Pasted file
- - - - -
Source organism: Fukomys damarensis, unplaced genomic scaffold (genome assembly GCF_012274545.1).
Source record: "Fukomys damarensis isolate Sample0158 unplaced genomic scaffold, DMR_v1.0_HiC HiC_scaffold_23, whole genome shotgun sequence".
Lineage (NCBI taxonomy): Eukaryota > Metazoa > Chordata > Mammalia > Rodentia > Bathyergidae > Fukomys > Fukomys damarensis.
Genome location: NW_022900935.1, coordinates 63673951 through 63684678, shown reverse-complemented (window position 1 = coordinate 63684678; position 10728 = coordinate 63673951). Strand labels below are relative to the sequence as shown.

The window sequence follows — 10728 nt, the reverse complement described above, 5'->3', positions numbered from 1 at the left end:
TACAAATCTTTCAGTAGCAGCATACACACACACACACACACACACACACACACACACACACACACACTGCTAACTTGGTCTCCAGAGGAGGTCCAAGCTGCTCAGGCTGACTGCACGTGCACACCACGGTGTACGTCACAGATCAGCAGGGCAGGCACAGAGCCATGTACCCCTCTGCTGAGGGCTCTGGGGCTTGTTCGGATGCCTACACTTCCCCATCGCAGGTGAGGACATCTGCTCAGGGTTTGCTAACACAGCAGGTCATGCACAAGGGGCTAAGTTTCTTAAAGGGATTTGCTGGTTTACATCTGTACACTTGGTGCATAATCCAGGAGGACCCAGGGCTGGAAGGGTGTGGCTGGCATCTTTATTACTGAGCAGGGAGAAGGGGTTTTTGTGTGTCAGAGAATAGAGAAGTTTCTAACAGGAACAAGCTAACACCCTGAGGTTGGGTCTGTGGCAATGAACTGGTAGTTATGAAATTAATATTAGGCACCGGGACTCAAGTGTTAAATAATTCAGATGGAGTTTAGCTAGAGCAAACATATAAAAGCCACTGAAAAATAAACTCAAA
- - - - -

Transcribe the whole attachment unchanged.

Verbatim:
Source organism: Fukomys damarensis, unplaced genomic scaffold (genome assembly GCF_012274545.1).
Source record: "Fukomys damarensis isolate Sample0158 unplaced genomic scaffold, DMR_v1.0_HiC HiC_scaffold_23, whole genome shotgun sequence".
Lineage (NCBI taxonomy): Eukaryota > Metazoa > Chordata > Mammalia > Rodentia > Bathyergidae > Fukomys > Fukomys damarensis.
Genome location: NW_022900935.1, coordinates 63673951 through 63684678, shown reverse-complemented (window position 1 = coordinate 63684678; position 10728 = coordinate 63673951). Strand labels below are relative to the sequence as shown.

The window sequence follows — 10728 nt, the reverse complement described above, 5'->3', positions numbered from 1 at the left end:
TACAAATCTTTCAGTAGCAGCATACACACACACACACACACACACACACACACACACACACACACACTGCTAACTTGGTCTCCAGAGGAGGTCCAAGCTGCTCAGGCTGACTGCACGTGCACACCACGGTGTACGTCACAGATCAGCAGGGCAGGCACAGAGCCATGTACCCCTCTGCTGAGGGCTCTGGGGCTTGTTCGGATGCCTACACTTCCCCATCGCAGGTGAGGACATCTGCTCAGGGTTTGCTAACACAGCAGGTCATGCACAAGGGGCTAAGTTTCTTAAAGGGATTTGCTGGTTTACATCTGTACACTTGGTGCATAATCCAGGAGGACCCAGGGCTGGAAGGGTGTGGCTGGCATCTTTATTACTGAGCAGGGAGAAGGGGTTTTTGTGTGTCAGAGAATAGAGAAGTTTCTAACAGGAACAAGCTAACACCCTGAGGTTGGGTCTGTGGCAATGAACTGGTAGTTATGAAATTAATATTAGGCACCGGGACTCAAGTGTTAAATAATTCAGATGGAGTTTAGCTAGAGCAAACATATAAAAGCCACTGAAAAATAAACTCAAA